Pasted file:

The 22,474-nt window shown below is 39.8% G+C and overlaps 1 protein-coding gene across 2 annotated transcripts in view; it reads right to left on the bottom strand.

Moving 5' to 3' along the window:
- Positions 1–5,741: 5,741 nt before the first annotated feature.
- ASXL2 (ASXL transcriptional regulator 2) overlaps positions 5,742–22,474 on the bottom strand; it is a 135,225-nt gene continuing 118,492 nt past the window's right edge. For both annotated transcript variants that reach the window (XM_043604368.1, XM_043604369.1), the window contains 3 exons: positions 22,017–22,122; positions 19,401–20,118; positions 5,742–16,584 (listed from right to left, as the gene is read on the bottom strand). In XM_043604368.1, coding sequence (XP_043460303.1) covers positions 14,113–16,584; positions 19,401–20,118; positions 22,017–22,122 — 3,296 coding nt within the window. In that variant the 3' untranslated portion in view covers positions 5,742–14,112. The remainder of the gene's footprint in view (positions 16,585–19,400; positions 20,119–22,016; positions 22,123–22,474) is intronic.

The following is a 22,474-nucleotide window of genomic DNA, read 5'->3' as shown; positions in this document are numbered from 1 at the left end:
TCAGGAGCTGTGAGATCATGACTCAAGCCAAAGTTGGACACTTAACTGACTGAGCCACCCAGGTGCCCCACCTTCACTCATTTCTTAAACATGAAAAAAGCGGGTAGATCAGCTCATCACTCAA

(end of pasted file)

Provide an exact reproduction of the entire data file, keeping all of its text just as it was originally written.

The 22,474-nt window shown below is 39.8% G+C and overlaps 1 protein-coding gene across 2 annotated transcripts in view; it reads right to left on the bottom strand.

Moving 5' to 3' along the window:
- Positions 1–5,741: 5,741 nt before the first annotated feature.
- ASXL2 (ASXL transcriptional regulator 2) overlaps positions 5,742–22,474 on the bottom strand; it is a 135,225-nt gene continuing 118,492 nt past the window's right edge. For both annotated transcript variants that reach the window (XM_043604368.1, XM_043604369.1), the window contains 3 exons: positions 22,017–22,122; positions 19,401–20,118; positions 5,742–16,584 (listed from right to left, as the gene is read on the bottom strand). In XM_043604368.1, coding sequence (XP_043460303.1) covers positions 14,113–16,584; positions 19,401–20,118; positions 22,017–22,122 — 3,296 coding nt within the window. In that variant the 3' untranslated portion in view covers positions 5,742–14,112. The remainder of the gene's footprint in view (positions 16,585–19,400; positions 20,119–22,016; positions 22,123–22,474) is intronic.

The following is a 22,474-nucleotide window of genomic DNA, read 5'->3' as shown; positions in this document are numbered from 1 at the left end:
TCAGGAGCTGTGAGATCATGACTCAAGCCAAAGTTGGACACTTAACTGACTGAGCCACCCAGGTGCCCCACCTTCACTCATTTCTTAAACATGAAAAAAGCGGGTAGATCAGCTCATCACTCAA